Last week I shared my recipe for Moroccan chicken with preserved lemons and olives, which made me think I should also share my recipe for homemade preserved lemons! They're incredibly easy to make, and last up to a year, so they're a great staple to have in the pantry. They also make a pretty awesome gift for any of your foodie friends.
The traditional Middle Eastern method for making preserved lemons instructs you to score the lemons, cover the exposed flesh with salt, pack them into a jar, and top up with extra lemon juice from additional lemons if more liquid is needed to create a seal.
My method, however, involves one extra step. I boil the lemons whole before scoring and salting them. In my experience, this extra step releases a lot of aroma and juice from the lemons, meaning you don't need to add extra lemon juice, while it also makes the rind very soft. Most recipes that use preserved lemons only ask for the rind, so ensuring that the rind is extra tender gives you a better result.
I haven't added any aromatics to this recipe, but you certainly can if you like. Aromatics that work well include: black peppercorns, bay leaves, cinnamon sticks, cardamon pods, cumin seeds, dried chili, coriander seeds, and mustard seeds, to name a few. If you want to include aromatics, you can rub them into the lemons with the salt, or simply add them to the jar.
When cooking with preserved lemons, I like to remove the seeds, and focus on primarily using the rind. Depending on the dish, and the saltiness of your preserved lemons, you may choose to rinse your preserved lemons to remove excess salt before cooking with them.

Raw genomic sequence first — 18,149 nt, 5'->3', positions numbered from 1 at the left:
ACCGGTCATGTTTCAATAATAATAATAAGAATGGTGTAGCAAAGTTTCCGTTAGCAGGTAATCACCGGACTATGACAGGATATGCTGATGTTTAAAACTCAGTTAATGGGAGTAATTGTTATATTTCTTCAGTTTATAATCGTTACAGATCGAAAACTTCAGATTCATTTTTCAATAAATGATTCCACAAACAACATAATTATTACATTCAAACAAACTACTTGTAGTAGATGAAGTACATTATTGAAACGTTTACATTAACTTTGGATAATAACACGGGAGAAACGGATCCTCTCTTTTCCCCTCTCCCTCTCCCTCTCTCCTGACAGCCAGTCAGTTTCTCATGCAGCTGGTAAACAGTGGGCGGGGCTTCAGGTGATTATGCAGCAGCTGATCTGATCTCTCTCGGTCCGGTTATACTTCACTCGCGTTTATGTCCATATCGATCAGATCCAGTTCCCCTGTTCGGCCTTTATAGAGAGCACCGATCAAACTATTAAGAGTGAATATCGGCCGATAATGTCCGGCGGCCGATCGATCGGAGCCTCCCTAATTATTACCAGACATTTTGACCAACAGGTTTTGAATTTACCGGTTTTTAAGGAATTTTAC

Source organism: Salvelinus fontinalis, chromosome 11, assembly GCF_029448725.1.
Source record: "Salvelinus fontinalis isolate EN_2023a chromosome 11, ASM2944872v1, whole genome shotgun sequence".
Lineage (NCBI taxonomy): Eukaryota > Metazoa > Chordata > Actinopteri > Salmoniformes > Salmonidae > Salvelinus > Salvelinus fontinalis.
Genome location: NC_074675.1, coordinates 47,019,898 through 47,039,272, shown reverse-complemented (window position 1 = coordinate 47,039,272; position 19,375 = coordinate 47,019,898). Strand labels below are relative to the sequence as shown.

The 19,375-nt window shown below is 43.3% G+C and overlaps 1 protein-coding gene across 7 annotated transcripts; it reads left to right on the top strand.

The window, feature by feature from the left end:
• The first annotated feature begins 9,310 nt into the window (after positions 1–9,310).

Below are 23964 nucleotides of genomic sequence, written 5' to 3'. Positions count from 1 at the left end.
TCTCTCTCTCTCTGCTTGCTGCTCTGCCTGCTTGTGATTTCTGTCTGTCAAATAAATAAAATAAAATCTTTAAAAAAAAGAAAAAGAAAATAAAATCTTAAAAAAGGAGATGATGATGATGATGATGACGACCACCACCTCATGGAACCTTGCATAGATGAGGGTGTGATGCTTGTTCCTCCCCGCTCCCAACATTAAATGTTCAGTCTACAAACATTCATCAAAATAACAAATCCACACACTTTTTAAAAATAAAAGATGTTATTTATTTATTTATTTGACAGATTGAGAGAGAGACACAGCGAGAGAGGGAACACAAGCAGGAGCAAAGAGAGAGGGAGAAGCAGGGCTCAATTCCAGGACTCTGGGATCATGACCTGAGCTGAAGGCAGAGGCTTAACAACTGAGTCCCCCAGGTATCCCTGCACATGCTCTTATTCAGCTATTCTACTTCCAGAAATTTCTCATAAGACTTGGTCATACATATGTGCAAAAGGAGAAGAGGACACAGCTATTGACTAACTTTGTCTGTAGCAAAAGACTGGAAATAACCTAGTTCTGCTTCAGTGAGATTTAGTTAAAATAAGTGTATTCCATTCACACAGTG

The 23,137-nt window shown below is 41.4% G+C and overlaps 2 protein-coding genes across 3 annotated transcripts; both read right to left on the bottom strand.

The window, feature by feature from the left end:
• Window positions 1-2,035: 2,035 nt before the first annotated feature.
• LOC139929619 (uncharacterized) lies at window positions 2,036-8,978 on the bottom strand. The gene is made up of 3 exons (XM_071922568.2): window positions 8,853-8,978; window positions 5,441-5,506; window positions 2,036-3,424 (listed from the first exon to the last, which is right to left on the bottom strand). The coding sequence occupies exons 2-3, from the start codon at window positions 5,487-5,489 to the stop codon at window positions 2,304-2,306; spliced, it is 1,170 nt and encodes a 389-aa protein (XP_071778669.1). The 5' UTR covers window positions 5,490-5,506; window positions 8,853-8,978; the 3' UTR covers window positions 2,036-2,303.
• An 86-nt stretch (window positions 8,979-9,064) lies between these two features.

Ingredients and Supplies
- 8-10 lemons (I fit 8 medium lemons in a 1 quart jar)
- Sea salt
- Airtight jar (I used these mason jars)
- Trim the stalk ends off the lemons, and wash to remove any impurities.
- Place the lemons in a pot and cover with water. Set on a high heat and boil for 5-10 minutes, until they're soft.
- Remove the lemons from the water, and allow to cool.
- Once the lemons are cool enough to handle, cut a cross in the top of the fruit so that it is almost cut into quarters, but remains attached at the bottom.
- Rub salt over the exposed flesh, making sure it's generously covered, and then reform the lemon back into its original shape. I use ½ - 1 tablespoon per lemon.
- Then pack the salted lemons tightly into a clean airtight jar, allowing the lemon juice to squeeze out and encase the fruit.
- Make sure the lemons are completely covered in juice, then seal the jar, and store at room temperature for 1 month to allow the fruit to preserve. It's a good idea to rotate the jar occasionally to ensure the salt and liquid is well mixed and evenly distributed.
- Once opened, the lemons will keep for up to a year.